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Seriously, it's time to lean on Monowheels



"I couldn't have built a gas powered onewheel," said Kyle Doerksen, CEO of Future Motion and inventor of the onewheel board. "It would simply not have been possible until we had certain building blocks available."

If you haven't seen one yet, the onewheel looks like a skateboard, but with a fat tire that has penetrated directly into the middle of the board. You put your feet on the deck on either side of the wheel and lean in the direction you want to go. Internal sensors adjust your speed depending on how much your weight shifts forward or backward.

Future Motion launched the Onewheel in 2016. Doerksen refuses to provide hard sales from thousands of people who ride Onewheels.

For onewheel riders like Chris Romine, his dedication is based on the unique experience of the mobile offerings. Distraction

says Romine.

Romine lives in Petersburg, Alaska, where he routinely spins himself. He got on the device because he saw it as the next way to recreate the snowboarding experience. He says he rides an onewheel between 300 and 400 miles a month.

"Once you get good on an onewheel, you really never have to get out until you get through the door wherever you go," says Romine. "Other devices don't have this ease of use."

This ease of use carries risks. Destruction is seen as a kind of rite that takes possession of Onewheel. Take a look at the community's subreddit and it feels like every third post is a new, humble driver, showing the bloody aftermath of his recent "dive". Supporters say that this can of course be expected.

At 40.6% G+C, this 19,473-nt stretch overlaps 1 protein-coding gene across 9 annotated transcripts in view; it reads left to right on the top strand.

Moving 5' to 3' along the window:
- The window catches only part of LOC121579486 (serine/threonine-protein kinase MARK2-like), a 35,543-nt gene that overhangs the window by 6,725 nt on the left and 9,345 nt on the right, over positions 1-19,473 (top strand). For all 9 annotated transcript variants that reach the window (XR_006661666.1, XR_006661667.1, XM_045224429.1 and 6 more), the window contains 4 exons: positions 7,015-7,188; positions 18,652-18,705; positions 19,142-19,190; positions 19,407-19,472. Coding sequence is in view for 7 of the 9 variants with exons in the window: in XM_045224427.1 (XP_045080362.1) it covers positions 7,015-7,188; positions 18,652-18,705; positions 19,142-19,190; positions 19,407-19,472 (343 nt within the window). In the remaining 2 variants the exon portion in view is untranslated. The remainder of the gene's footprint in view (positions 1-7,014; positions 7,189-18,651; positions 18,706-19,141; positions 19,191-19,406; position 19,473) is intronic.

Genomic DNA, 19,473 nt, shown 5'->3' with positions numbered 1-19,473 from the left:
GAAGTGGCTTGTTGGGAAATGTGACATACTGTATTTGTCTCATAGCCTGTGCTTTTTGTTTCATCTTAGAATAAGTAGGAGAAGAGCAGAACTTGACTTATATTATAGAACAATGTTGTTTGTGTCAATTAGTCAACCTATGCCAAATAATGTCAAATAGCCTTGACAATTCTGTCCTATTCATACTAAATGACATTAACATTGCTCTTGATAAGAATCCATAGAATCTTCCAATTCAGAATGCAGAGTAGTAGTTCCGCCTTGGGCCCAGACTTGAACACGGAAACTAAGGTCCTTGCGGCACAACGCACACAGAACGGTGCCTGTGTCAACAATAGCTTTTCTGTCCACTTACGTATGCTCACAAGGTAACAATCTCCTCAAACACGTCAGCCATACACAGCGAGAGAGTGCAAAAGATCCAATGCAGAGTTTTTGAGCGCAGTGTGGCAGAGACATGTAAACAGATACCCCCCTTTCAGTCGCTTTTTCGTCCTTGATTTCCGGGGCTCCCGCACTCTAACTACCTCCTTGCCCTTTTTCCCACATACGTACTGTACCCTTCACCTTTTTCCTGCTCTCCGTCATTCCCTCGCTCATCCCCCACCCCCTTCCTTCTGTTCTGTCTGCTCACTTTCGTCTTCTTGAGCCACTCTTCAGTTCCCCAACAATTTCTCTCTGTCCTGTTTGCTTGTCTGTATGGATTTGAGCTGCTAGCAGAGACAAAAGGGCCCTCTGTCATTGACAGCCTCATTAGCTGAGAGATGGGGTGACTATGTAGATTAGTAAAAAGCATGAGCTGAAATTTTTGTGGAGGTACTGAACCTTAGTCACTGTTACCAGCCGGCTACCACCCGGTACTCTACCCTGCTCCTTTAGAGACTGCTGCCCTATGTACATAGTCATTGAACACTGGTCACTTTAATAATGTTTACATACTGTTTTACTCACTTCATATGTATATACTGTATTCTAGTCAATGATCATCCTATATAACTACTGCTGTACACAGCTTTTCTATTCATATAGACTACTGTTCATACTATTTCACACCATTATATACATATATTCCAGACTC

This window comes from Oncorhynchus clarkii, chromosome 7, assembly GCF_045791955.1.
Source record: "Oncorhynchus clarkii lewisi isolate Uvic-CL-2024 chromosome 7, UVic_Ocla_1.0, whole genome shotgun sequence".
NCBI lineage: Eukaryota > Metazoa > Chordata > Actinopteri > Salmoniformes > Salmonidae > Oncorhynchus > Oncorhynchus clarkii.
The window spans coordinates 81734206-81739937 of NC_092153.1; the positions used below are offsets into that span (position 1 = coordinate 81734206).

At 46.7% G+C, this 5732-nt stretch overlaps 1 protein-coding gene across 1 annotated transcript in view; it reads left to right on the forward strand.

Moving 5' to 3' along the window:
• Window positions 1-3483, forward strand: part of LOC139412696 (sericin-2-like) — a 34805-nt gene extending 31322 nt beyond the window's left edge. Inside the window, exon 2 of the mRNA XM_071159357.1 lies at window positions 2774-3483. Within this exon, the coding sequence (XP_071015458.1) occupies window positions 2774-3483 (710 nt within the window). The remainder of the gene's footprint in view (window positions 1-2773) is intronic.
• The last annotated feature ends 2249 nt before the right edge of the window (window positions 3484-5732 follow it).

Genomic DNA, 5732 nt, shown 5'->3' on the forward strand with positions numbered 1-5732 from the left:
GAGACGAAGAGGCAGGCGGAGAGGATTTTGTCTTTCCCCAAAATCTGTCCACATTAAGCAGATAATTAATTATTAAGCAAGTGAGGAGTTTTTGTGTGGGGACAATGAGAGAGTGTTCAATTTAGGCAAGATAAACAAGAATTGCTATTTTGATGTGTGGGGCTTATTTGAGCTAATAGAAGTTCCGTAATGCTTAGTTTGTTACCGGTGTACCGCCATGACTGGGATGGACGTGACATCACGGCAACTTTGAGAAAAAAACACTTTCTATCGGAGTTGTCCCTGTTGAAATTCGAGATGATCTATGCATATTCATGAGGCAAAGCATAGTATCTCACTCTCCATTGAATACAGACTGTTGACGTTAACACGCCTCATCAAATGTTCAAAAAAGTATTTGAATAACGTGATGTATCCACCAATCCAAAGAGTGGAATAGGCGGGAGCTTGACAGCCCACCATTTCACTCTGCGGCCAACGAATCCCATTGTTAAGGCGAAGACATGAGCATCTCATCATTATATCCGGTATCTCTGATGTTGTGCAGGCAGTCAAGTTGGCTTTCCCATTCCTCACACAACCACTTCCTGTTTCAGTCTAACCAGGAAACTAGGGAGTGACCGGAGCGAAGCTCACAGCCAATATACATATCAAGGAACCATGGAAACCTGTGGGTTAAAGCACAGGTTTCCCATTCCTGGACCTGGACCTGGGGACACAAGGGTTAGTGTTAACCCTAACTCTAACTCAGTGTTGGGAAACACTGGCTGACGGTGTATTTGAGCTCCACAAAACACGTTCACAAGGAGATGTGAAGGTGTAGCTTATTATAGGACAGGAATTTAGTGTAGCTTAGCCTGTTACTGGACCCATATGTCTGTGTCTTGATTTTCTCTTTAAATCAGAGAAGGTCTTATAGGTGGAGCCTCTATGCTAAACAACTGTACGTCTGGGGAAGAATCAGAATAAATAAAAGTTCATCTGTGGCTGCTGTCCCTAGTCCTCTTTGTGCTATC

"Why do we stand on two legs?" Says Dörksen. “It is very difficult and computationally intensive. You know, we're not as fast as a cheetah, but there are many advantages to being in a position that may have to fight a little bit against physics, but has a few advantages. “

Adventurous drivers like Romine approach this type of device knowing that things can get incredibly fast. But for single wheels to reach a wider audience, they need to appeal to people who would rather just get on and move around than learn an entire sport. People who are just trying to get to work.

City Slickers

If cities are the future of humanity, then micromobility is the future of cities. The road infrastructure was largely unable to cope with the influx of cars swarming over them. The use of electric vehicles has exploded as people look for ways to overcome the last mile of their journey. Cities that want to support their emerging populations must reconfigure their streets to give commuters priority for pedestrians, cyclists and small electric vehicles ̵

1; including unicycles. The driver stands up and looks ahead while zooming down the street (or, if they're terrible people, the sidewalk). The single wheel turns between the ankles.

Jeff Wills is the Experience Director at Electric Unicycle Collective (EUCO), an organization of unicycle evangelists that aims to train riders and advocate for the distribution of the devices. (The organization also helps with sales.) Wills sees the electric unicycle as an antidote to urban congestion.

"I think we will look back on this time in the future and it will be so. One of these things is difficult for our children to explain that we have all spent so much time in our cars in traffic," says Wills. He adds: “Life becomes so impersonal if you work every day and don't interact with people. Once you begin to experience life from your feet again, it is profound. It changes life. "


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